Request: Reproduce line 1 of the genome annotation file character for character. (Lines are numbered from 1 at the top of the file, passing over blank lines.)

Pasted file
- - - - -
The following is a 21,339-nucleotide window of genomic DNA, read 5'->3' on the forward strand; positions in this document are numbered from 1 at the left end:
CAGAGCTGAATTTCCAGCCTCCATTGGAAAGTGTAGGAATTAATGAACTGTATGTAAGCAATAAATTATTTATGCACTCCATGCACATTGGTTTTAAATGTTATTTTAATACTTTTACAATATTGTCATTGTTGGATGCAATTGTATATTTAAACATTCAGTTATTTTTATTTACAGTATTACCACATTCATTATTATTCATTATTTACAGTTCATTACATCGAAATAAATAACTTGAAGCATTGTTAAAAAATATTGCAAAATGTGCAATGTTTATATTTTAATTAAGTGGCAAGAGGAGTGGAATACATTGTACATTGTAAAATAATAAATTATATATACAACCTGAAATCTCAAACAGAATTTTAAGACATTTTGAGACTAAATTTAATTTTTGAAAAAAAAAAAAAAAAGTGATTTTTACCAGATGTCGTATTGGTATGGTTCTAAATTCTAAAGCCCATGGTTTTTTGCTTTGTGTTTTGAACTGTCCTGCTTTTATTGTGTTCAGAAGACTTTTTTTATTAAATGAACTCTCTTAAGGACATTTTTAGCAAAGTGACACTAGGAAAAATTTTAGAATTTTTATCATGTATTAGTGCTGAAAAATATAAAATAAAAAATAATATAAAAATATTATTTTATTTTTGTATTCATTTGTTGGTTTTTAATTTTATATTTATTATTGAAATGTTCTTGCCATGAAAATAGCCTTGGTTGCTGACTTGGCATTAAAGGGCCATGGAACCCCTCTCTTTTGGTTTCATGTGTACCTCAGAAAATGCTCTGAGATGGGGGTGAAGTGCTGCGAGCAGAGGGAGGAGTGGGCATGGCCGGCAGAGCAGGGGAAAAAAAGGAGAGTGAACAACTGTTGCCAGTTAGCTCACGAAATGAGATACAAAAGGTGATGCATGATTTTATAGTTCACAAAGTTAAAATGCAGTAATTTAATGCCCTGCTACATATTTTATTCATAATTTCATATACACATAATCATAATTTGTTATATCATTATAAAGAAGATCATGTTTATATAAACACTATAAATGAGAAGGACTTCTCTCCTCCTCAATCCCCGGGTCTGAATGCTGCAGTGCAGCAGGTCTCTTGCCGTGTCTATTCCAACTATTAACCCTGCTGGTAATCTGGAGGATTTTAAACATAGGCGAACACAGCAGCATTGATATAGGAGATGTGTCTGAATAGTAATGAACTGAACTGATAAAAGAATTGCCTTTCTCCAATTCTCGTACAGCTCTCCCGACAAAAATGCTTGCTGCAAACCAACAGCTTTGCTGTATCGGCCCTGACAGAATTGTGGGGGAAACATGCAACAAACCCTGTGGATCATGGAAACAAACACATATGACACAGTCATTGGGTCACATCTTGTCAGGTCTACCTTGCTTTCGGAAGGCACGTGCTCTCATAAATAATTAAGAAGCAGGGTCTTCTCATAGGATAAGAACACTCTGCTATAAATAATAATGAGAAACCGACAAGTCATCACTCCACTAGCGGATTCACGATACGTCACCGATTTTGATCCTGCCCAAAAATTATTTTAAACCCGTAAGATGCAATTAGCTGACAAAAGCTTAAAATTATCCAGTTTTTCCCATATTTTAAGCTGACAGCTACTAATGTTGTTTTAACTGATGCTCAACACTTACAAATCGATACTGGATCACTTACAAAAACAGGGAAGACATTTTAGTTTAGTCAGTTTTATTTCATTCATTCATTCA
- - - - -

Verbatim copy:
The following is a 21,339-nucleotide window of genomic DNA, read 5'->3' on the forward strand; positions in this document are numbered from 1 at the left end: